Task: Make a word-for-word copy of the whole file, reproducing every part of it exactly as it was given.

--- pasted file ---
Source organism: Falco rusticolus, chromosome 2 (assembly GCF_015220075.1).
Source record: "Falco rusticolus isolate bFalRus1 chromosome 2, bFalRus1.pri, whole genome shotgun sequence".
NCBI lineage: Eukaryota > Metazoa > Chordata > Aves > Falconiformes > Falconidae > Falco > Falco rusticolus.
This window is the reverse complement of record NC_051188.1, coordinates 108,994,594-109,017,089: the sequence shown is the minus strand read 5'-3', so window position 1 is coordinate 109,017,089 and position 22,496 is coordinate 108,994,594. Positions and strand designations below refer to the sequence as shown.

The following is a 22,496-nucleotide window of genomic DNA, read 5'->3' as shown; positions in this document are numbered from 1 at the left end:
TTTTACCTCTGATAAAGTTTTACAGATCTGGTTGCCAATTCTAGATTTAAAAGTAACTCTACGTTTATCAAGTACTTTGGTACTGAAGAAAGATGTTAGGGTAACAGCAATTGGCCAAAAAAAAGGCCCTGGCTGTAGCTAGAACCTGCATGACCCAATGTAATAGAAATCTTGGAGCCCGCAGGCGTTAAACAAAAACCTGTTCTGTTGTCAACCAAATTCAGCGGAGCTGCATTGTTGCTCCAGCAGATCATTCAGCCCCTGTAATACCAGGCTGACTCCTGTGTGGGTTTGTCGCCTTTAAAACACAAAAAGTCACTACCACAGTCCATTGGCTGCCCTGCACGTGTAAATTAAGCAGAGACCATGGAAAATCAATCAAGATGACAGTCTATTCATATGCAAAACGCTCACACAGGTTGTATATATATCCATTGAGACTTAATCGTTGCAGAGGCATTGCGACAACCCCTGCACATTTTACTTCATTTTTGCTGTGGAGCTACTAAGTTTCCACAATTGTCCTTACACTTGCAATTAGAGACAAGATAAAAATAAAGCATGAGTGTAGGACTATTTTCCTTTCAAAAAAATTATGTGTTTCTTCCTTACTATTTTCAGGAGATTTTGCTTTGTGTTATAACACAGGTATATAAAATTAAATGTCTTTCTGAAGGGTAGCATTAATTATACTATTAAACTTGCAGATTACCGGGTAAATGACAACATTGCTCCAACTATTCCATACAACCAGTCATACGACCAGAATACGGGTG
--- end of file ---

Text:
Source organism: Falco rusticolus, chromosome 2 (assembly GCF_015220075.1).
Source record: "Falco rusticolus isolate bFalRus1 chromosome 2, bFalRus1.pri, whole genome shotgun sequence".
NCBI lineage: Eukaryota > Metazoa > Chordata > Aves > Falconiformes > Falconidae > Falco > Falco rusticolus.
This window is the reverse complement of record NC_051188.1, coordinates 108,994,594-109,017,089: the sequence shown is the minus strand read 5'-3', so window position 1 is coordinate 109,017,089 and position 22,496 is coordinate 108,994,594. Positions and strand designations below refer to the sequence as shown.

The following is a 22,496-nucleotide window of genomic DNA, read 5'->3' as shown; positions in this document are numbered from 1 at the left end:
TTTTACCTCTGATAAAGTTTTACAGATCTGGTTGCCAATTCTAGATTTAAAAGTAACTCTACGTTTATCAAGTACTTTGGTACTGAAGAAAGATGTTAGGGTAACAGCAATTGGCCAAAAAAAAGGCCCTGGCTGTAGCTAGAACCTGCATGACCCAATGTAATAGAAATCTTGGAGCCCGCAGGCGTTAAACAAAAACCTGTTCTGTTGTCAACCAAATTCAGCGGAGCTGCATTGTTGCTCCAGCAGATCATTCAGCCCCTGTAATACCAGGCTGACTCCTGTGTGGGTTTGTCGCCTTTAAAACACAAAAAGTCACTACCACAGTCCATTGGCTGCCCTGCACGTGTAAATTAAGCAGAGACCATGGAAAATCAATCAAGATGACAGTCTATTCATATGCAAAACGCTCACACAGGTTGTATATATATCCATTGAGACTTAATCGTTGCAGAGGCATTGCGACAACCCCTGCACATTTTACTTCATTTTTGCTGTGGAGCTACTAAGTTTCCACAATTGTCCTTACACTTGCAATTAGAGACAAGATAAAAATAAAGCATGAGTGTAGGACTATTTTCCTTTCAAAAAAATTATGTGTTTCTTCCTTACTATTTTCAGGAGATTTTGCTTTGTGTTATAACACAGGTATATAAAATTAAATGTCTTTCTGAAGGGTAGCATTAATTATACTATTAAACTTGCAGATTACCGGGTAAATGACAACATTGCTCCAACTATTCCATACAACCAGTCATACGACCAGAATACGGGTG